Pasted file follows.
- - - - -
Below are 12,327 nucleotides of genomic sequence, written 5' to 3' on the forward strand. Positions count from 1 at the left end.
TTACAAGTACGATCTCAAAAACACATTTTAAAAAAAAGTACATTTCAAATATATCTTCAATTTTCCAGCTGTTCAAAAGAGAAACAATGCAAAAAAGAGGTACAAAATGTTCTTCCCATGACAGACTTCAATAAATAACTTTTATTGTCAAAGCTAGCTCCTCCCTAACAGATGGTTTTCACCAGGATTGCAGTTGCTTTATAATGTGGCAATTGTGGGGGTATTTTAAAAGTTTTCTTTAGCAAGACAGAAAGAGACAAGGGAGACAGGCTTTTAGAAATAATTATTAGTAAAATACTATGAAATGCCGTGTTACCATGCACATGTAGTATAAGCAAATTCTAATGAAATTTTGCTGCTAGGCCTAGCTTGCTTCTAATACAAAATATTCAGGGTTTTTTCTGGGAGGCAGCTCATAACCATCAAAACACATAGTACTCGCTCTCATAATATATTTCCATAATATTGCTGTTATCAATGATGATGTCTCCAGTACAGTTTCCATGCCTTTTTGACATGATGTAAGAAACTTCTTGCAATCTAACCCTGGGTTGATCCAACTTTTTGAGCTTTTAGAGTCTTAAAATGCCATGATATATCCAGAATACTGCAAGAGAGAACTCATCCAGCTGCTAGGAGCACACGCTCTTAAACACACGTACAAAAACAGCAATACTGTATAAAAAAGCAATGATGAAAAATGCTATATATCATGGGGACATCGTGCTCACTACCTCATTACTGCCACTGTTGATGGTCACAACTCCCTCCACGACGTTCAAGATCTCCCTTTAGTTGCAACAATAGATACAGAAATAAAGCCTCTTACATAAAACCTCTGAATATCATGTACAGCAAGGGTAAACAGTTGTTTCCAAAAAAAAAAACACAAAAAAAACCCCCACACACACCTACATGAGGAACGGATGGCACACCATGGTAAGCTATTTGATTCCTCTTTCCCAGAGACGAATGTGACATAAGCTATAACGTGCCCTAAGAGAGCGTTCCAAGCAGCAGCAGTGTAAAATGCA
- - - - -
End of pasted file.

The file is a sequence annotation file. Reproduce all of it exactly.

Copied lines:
Below are 12,327 nucleotides of genomic sequence, written 5' to 3' on the forward strand. Positions count from 1 at the left end.
TTACAAGTACGATCTCAAAAACACATTTTAAAAAAAAGTACATTTCAAATATATCTTCAATTTTCCAGCTGTTCAAAAGAGAAACAATGCAAAAAAGAGGTACAAAATGTTCTTCCCATGACAGACTTCAATAAATAACTTTTATTGTCAAAGCTAGCTCCTCCCTAACAGATGGTTTTCACCAGGATTGCAGTTGCTTTATAATGTGGCAATTGTGGGGGTATTTTAAAAGTTTTCTTTAGCAAGACAGAAAGAGACAAGGGAGACAGGCTTTTAGAAATAATTATTAGTAAAATACTATGAAATGCCGTGTTACCATGCACATGTAGTATAAGCAAATTCTAATGAAATTTTGCTGCTAGGCCTAGCTTGCTTCTAATACAAAATATTCAGGGTTTTTTCTGGGAGGCAGCTCATAACCATCAAAACACATAGTACTCGCTCTCATAATATATTTCCATAATATTGCTGTTATCAATGATGATGTCTCCAGTACAGTTTCCATGCCTTTTTGACATGATGTAAGAAACTTCTTGCAATCTAACCCTGGGTTGATCCAACTTTTTGAGCTTTTAGAGTCTTAAAATGCCATGATATATCCAGAATACTGCAAGAGAGAACTCATCCAGCTGCTAGGAGCACACGCTCTTAAACACACGTACAAAAACAGCAATACTGTATAAAAAAGCAATGATGAAAAATGCTATATATCATGGGGACATCGTGCTCACTACCTCATTACTGCCACTGTTGATGGTCACAACTCCCTCCACGACGTTCAAGATCTCCCTTTAGTTGCAACAATAGATACAGAAATAAAGCCTCTTACATAAAACCTCTGAATATCATGTACAGCAAGGGTAAACAGTTGTTTCCAAAAAAAAAAACACAAAAAAAACCCCCACACACACCTACATGAGGAACGGATGGCACACCATGGTAAGCTATTTGATTCCTCTTTCCCAGAGACGAATGTGACATAAGCTATAACGTGCCCTAAGAGAGCGTTCCAAGCAGCAGCAGTGTAAAATGCA